Now you can see the same original code on the left, combined with just a bit of technical repeatable clutter on the right. Hold on, I'll show you where I'm going.

Let's discuss another possible complication.

Asynchronous Calls

What if our methods need to access some remote database or service to produce the results? This should be shown in type signature, and C# has Task<T> for that:

class Speaker 
{
    Task<Talk> NextTalk() { ... }
}

class Talk 
{
    Task<Conference> GetConference() { ... }
}

class Conference 
{
    Task<City> GetCity() { ... }
}

This change breaks our nice workflow composition again.

We'll get back to async-await later, but the original way to combine Task-based methods was to use ContinueWith and Unwrap API:

static Task<City> NextTalkCity(Speaker speaker) 
{
    return 
        speaker
        .NextTalk()
        .ContinueWith(talk => talk.Result.GetConference())
        .Unwrap()
        .ContinueWith(conf => conf.Result.GetCity())
        .Unwrap();
}

Hard to read, but let me apply my formatting trick again:

static Task<City> NextTalkCity(Speaker speaker) 
{
    return 
        speaker
        .NextTalk()         .ContinueWith(x => x.Result
        .GetConference()   ).Unwrap().ContinueWith(x => x.Result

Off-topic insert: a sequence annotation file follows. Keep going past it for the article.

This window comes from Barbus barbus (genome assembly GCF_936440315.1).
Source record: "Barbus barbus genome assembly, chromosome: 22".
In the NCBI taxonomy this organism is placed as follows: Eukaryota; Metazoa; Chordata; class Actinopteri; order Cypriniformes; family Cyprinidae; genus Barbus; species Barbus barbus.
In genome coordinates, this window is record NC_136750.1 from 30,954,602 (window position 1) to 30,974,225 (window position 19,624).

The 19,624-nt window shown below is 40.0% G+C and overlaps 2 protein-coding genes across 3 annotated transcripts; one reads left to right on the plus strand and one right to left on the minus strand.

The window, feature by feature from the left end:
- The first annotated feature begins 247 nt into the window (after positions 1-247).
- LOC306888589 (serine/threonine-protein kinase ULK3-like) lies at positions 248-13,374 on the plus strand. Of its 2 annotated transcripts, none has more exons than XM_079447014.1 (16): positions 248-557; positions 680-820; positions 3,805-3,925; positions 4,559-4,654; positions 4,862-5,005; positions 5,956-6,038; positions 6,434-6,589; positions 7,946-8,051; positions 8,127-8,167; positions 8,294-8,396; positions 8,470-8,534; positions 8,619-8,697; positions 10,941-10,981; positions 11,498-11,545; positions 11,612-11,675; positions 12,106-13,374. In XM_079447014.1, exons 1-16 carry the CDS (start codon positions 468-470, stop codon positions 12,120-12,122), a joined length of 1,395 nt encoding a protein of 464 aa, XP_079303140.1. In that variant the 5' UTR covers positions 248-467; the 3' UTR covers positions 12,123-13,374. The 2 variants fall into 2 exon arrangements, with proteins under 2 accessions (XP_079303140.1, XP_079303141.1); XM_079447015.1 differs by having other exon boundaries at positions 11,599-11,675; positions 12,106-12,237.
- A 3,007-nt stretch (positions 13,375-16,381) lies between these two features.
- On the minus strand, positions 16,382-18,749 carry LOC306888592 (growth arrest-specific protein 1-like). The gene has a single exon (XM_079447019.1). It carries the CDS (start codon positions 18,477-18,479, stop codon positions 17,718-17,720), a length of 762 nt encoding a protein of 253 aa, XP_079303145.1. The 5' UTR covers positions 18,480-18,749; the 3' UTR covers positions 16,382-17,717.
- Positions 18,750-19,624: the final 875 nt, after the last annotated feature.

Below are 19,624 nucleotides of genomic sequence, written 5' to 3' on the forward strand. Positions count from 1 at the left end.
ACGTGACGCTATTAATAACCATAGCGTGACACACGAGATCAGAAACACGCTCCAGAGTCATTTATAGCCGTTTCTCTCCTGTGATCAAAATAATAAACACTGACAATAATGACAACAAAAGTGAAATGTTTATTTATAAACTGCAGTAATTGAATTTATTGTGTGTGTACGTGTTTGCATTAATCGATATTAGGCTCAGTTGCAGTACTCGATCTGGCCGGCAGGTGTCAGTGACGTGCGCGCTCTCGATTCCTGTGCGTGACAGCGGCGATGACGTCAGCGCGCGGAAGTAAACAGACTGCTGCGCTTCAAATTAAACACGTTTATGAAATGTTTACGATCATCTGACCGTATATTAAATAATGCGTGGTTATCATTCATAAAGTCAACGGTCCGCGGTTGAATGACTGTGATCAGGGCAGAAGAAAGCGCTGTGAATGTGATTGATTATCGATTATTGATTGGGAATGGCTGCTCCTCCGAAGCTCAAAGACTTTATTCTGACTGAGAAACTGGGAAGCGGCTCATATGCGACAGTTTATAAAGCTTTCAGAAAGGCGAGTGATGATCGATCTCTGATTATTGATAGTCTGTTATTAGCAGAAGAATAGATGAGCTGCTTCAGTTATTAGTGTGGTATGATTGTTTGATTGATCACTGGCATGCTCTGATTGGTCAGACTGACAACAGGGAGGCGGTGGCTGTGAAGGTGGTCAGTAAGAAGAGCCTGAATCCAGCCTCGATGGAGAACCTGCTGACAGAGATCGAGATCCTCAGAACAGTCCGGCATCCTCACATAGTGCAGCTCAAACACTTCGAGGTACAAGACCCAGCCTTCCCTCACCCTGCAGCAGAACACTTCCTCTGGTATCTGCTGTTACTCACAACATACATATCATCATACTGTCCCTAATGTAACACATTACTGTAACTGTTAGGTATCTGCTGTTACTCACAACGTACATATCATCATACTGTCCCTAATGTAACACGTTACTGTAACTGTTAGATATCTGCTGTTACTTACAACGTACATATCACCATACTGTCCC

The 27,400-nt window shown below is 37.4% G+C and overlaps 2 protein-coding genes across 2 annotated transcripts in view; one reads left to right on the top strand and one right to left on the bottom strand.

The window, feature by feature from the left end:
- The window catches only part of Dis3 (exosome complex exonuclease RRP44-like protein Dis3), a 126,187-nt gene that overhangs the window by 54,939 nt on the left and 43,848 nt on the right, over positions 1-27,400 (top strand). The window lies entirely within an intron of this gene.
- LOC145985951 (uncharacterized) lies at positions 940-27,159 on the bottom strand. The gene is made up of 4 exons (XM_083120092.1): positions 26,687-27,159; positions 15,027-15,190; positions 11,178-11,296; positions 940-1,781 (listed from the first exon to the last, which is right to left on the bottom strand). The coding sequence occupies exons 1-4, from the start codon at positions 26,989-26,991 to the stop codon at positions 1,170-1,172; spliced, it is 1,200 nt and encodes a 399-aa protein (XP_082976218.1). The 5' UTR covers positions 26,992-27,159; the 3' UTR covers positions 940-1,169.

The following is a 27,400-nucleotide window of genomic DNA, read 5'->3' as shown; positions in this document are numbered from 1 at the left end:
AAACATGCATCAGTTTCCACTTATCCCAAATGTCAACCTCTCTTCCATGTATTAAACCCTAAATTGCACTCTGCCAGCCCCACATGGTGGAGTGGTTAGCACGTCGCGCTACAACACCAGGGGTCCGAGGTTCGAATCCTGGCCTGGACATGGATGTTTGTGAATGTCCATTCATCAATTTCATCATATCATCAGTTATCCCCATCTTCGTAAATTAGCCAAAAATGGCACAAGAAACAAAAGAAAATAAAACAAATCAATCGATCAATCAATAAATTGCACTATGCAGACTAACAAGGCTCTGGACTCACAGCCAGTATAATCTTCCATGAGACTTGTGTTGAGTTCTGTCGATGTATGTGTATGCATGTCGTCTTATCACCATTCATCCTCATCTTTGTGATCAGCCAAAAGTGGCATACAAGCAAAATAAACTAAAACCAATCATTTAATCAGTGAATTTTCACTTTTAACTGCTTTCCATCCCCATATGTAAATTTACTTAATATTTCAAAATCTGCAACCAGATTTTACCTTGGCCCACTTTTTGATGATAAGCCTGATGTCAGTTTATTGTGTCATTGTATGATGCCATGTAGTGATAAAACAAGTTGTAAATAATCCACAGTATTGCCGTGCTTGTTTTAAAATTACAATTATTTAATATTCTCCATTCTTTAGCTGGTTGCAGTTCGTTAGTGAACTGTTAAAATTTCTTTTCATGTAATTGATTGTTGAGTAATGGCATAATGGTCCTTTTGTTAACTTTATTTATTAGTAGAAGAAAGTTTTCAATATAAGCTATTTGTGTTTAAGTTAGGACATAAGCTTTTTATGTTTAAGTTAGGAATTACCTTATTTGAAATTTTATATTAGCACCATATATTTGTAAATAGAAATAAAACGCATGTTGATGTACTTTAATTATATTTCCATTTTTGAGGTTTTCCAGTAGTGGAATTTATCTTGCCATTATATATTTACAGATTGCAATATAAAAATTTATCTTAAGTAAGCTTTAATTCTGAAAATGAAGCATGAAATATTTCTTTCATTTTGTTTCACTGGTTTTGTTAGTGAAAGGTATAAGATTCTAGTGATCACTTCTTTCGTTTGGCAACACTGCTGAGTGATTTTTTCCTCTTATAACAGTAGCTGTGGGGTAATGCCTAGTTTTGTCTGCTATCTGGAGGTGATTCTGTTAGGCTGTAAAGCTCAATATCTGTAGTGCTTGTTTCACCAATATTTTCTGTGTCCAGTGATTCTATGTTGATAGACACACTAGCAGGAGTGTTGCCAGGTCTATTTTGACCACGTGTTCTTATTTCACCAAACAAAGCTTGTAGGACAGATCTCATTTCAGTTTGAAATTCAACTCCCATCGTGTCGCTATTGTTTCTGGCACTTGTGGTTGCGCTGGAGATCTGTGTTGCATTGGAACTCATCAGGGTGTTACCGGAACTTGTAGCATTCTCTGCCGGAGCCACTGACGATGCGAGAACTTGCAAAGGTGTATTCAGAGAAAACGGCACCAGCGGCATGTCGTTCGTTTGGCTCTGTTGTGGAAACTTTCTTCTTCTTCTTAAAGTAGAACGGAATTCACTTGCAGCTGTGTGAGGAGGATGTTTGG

.GetCity()         ).Unwrap();
}

You can see that, once again, it's our nice readable workflow on the left + some mechanical repeatable junction code on the right.

Pattern

Can you see a pattern yet?

I'll repeat the Nullable-, List- and Task-based workflows again:

static Nullable<City> NextTalkCity(Speaker speaker) 
{
    return 
        speaker               ?
        .NextTalk()           ?
        .GetConference()      ?
        .GetCity();
}

static List<City> AllCitiesToVisit(Speaker speaker) 
{
    return 
        speaker
        .GetTalks()            .SelectMany(x => x
        .GetConferences()     ).SelectMany(x => x
        .GetCities()          ).ToList();
}

static Task<City> NextTalkCity(Speaker speaker) 
{
    return 
        speaker